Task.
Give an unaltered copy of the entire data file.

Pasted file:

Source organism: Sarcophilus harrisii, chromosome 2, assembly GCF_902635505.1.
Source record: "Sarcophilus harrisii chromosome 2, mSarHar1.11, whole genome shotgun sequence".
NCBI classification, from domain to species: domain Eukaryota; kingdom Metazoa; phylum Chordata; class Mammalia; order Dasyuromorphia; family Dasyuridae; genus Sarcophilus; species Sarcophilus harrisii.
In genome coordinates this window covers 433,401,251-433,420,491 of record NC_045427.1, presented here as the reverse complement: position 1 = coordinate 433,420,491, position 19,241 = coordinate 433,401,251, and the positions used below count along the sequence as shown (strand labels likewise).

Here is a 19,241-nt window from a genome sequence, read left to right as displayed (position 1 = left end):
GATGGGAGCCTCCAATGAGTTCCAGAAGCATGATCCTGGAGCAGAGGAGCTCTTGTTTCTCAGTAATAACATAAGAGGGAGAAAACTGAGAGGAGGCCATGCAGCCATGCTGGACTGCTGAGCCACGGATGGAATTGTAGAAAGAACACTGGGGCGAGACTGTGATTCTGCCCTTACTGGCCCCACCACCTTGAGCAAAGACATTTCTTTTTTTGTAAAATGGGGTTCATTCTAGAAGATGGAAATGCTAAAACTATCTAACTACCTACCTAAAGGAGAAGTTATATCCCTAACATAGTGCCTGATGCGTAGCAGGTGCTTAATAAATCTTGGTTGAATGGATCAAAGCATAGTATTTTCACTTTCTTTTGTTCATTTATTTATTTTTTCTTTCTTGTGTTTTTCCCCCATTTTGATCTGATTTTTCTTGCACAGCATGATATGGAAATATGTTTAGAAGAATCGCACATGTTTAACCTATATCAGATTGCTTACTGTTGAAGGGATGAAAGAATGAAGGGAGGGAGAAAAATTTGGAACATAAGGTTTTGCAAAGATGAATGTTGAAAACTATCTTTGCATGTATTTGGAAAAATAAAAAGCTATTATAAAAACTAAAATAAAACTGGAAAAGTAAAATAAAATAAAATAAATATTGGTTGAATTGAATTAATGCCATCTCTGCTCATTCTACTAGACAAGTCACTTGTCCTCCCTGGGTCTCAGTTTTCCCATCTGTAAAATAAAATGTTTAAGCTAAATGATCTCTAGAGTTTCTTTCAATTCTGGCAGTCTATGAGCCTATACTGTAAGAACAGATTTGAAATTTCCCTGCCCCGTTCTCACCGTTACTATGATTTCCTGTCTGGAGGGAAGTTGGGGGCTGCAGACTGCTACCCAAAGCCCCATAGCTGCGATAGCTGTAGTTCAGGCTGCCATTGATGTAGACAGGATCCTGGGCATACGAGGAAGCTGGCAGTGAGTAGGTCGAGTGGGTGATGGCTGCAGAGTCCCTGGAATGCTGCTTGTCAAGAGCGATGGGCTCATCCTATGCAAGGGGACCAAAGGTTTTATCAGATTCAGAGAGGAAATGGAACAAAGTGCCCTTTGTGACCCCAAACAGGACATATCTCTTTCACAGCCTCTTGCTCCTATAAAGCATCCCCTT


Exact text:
Source organism: Sarcophilus harrisii, chromosome 2, assembly GCF_902635505.1.
Source record: "Sarcophilus harrisii chromosome 2, mSarHar1.11, whole genome shotgun sequence".
NCBI classification, from domain to species: domain Eukaryota; kingdom Metazoa; phylum Chordata; class Mammalia; order Dasyuromorphia; family Dasyuridae; genus Sarcophilus; species Sarcophilus harrisii.
In genome coordinates this window covers 433,401,251-433,420,491 of record NC_045427.1, presented here as the reverse complement: position 1 = coordinate 433,420,491, position 19,241 = coordinate 433,401,251, and the positions used below count along the sequence as shown (strand labels likewise).

Here is a 19,241-nt window from a genome sequence, read left to right as displayed (position 1 = left end):
GATGGGAGCCTCCAATGAGTTCCAGAAGCATGATCCTGGAGCAGAGGAGCTCTTGTTTCTCAGTAATAACATAAGAGGGAGAAAACTGAGAGGAGGCCATGCAGCCATGCTGGACTGCTGAGCCACGGATGGAATTGTAGAAAGAACACTGGGGCGAGACTGTGATTCTGCCCTTACTGGCCCCACCACCTTGAGCAAAGACATTTCTTTTTTTGTAAAATGGGGTTCATTCTAGAAGATGGAAATGCTAAAACTATCTAACTACCTACCTAAAGGAGAAGTTATATCCCTAACATAGTGCCTGATGCGTAGCAGGTGCTTAATAAATCTTGGTTGAATGGATCAAAGCATAGTATTTTCACTTTCTTTTGTTCATTTATTTATTTTTTCTTTCTTGTGTTTTTCCCCCATTTTGATCTGATTTTTCTTGCACAGCATGATATGGAAATATGTTTAGAAGAATCGCACATGTTTAACCTATATCAGATTGCTTACTGTTGAAGGGATGAAAGAATGAAGGGAGGGAGAAAAATTTGGAACATAAGGTTTTGCAAAGATGAATGTTGAAAACTATCTTTGCATGTATTTGGAAAAATAAAAAGCTATTATAAAAACTAAAATAAAACTGGAAAAGTAAAATAAAATAAAATAAATATTGGTTGAATTGAATTAATGCCATCTCTGCTCATTCTACTAGACAAGTCACTTGTCCTCCCTGGGTCTCAGTTTTCCCATCTGTAAAATAAAATGTTTAAGCTAAATGATCTCTAGAGTTTCTTTCAATTCTGGCAGTCTATGAGCCTATACTGTAAGAACAGATTTGAAATTTCCCTGCCCCGTTCTCACCGTTACTATGATTTCCTGTCTGGAGGGAAGTTGGGGGCTGCAGACTGCTACCCAAAGCCCCATAGCTGCGATAGCTGTAGTTCAGGCTGCCATTGATGTAGACAGGATCCTGGGCATACGAGGAAGCTGGCAGTGAGTAGGTCGAGTGGGTGATGGCTGCAGAGTCCCTGGAATGCTGCTTGTCAAGAGCGATGGGCTCATCCTATGCAAGGGGACCAAAGGTTTTATCAGATTCAGAGAGGAAATGGAACAAAGTGCCCTTTGTGACCCCAAACAGGACATATCTCTTTCACAGCCTCTTGCTCCTATAAAGCATCCCCTT